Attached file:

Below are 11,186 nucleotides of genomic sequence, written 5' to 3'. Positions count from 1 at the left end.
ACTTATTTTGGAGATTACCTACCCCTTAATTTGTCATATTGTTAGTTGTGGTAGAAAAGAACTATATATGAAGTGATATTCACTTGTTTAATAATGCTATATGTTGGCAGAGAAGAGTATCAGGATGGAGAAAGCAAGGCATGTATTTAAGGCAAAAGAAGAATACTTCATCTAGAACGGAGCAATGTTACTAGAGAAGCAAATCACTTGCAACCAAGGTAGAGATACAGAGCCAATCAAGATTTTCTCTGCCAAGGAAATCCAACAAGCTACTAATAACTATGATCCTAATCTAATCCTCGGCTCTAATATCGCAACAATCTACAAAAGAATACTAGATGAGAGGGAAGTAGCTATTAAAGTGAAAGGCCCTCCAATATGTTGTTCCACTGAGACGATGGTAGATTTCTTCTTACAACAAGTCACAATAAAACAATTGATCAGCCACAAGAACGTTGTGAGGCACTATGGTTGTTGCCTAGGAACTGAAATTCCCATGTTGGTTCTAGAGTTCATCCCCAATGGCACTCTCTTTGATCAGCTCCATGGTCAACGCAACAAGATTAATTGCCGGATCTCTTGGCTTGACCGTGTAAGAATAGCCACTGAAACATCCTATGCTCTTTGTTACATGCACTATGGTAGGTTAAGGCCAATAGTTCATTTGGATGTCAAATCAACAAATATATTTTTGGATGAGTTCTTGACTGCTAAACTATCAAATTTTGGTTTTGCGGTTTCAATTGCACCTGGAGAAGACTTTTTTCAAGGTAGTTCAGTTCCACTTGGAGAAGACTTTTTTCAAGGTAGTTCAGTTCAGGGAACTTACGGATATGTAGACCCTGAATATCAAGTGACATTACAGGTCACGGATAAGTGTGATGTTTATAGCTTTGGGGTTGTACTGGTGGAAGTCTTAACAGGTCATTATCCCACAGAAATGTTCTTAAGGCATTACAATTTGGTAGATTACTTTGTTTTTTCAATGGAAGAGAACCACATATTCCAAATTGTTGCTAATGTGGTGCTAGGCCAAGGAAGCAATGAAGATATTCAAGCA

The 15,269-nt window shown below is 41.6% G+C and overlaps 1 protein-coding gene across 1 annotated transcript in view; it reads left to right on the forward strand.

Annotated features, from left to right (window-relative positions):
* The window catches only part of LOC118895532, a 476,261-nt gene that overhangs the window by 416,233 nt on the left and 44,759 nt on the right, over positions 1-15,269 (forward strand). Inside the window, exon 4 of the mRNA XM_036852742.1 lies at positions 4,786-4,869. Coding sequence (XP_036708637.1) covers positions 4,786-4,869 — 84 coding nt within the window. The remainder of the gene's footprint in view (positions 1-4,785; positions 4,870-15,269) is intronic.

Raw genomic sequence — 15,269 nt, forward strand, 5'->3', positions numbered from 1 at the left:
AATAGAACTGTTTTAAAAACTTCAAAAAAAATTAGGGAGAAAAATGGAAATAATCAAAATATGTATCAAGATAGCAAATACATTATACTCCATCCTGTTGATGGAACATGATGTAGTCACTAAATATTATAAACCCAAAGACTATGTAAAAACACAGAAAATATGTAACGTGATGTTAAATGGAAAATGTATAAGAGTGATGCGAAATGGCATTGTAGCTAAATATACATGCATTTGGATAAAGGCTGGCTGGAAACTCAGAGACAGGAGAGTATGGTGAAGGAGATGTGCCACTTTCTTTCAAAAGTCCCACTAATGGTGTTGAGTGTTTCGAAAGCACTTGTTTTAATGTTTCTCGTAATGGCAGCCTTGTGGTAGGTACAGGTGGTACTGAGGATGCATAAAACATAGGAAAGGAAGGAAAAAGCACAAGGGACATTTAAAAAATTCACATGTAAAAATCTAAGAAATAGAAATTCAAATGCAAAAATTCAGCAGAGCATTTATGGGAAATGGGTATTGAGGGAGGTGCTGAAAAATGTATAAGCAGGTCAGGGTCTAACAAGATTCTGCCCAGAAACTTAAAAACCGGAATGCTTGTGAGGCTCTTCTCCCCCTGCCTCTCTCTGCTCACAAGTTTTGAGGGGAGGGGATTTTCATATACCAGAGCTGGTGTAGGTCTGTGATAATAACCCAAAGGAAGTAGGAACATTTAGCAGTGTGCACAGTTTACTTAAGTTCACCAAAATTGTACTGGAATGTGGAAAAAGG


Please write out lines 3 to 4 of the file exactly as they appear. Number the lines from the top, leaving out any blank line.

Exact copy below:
The 15,269-nt window shown below is 41.6% G+C and overlaps 1 protein-coding gene across 1 annotated transcript in view; it reads left to right on the forward strand.

Annotated features, from left to right (window-relative positions):